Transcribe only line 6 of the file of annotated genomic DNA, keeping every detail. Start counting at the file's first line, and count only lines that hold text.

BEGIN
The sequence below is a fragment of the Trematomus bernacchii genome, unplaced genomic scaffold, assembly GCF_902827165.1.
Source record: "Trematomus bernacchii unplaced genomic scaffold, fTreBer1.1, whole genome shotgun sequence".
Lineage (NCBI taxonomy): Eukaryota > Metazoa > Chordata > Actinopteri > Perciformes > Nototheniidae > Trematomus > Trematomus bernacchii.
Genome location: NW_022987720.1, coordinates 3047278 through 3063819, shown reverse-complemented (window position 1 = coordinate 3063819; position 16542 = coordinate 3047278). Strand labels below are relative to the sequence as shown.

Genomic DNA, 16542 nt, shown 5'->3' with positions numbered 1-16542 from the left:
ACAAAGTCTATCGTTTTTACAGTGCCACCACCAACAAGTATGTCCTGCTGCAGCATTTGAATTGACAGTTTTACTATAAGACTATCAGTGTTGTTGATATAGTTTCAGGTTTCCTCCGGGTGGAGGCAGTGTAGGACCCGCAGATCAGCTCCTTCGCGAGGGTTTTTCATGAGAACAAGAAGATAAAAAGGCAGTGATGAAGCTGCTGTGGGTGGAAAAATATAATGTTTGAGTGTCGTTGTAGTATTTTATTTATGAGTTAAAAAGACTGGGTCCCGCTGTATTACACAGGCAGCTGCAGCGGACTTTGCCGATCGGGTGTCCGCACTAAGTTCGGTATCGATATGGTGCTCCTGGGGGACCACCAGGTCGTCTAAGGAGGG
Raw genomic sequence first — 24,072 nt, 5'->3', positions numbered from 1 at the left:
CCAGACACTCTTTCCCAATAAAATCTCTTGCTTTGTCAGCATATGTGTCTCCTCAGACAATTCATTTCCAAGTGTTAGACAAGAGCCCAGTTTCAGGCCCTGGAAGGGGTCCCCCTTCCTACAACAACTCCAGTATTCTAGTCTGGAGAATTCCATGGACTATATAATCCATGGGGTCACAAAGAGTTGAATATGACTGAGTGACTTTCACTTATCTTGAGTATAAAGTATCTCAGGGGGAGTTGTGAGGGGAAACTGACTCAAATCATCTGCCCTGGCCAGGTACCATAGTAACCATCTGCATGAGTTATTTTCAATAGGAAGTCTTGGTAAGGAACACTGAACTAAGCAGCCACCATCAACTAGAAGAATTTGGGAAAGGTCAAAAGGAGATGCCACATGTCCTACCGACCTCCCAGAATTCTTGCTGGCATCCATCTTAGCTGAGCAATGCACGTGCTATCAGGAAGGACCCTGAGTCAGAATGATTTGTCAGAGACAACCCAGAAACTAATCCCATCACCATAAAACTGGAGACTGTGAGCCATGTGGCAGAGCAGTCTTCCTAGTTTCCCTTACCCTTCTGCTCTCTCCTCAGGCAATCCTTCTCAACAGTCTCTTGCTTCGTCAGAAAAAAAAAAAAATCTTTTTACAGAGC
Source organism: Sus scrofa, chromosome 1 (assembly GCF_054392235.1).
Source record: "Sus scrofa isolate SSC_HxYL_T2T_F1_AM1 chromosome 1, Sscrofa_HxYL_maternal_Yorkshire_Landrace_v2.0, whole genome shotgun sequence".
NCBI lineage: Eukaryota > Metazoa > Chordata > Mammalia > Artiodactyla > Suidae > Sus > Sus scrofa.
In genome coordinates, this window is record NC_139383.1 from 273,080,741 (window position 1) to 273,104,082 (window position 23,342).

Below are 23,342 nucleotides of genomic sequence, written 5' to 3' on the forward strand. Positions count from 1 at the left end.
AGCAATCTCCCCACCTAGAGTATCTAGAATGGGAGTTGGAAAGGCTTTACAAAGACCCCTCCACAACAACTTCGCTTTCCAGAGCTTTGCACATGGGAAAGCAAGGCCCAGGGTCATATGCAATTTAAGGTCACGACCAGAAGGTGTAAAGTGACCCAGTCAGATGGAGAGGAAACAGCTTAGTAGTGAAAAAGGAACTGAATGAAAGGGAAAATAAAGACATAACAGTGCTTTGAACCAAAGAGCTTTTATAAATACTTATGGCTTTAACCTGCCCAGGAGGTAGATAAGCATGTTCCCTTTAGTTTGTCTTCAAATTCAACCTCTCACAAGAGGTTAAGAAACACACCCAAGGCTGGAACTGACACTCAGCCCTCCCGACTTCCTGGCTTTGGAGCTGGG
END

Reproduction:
ACAAAGTCTATCGTTTTTACAGTGCCACCACCAACAAGTATGTCCTGCTGCAGCATTTGAATTGACAGTTTTACTATAAGACTATCAGTGTTGTTGATATAGTTTCAGGTTTCCTCCGGGTGGAGGCAGTGTAGGACCCGCAGATCAGCTCCTTCGCGAGGGTTTTTCATGAGAACAAGAAGATAAAAAGGCAGTGATGAAGCTGCTGTGGGTGGAAAAATATAATGTTTGAGTGTCGTTGTAGTATTTTATTTATGAGTTAAAAAGACTGGGTCCCGCTGTATTACACAGGCAGCTGCAGCGGACTTTGCCGATCGGGTGTCCGCACTAAGTTCGGTATCGATATGGTGCTCCTGGGGGACCACCAGGTCGTCTAAGGAGGG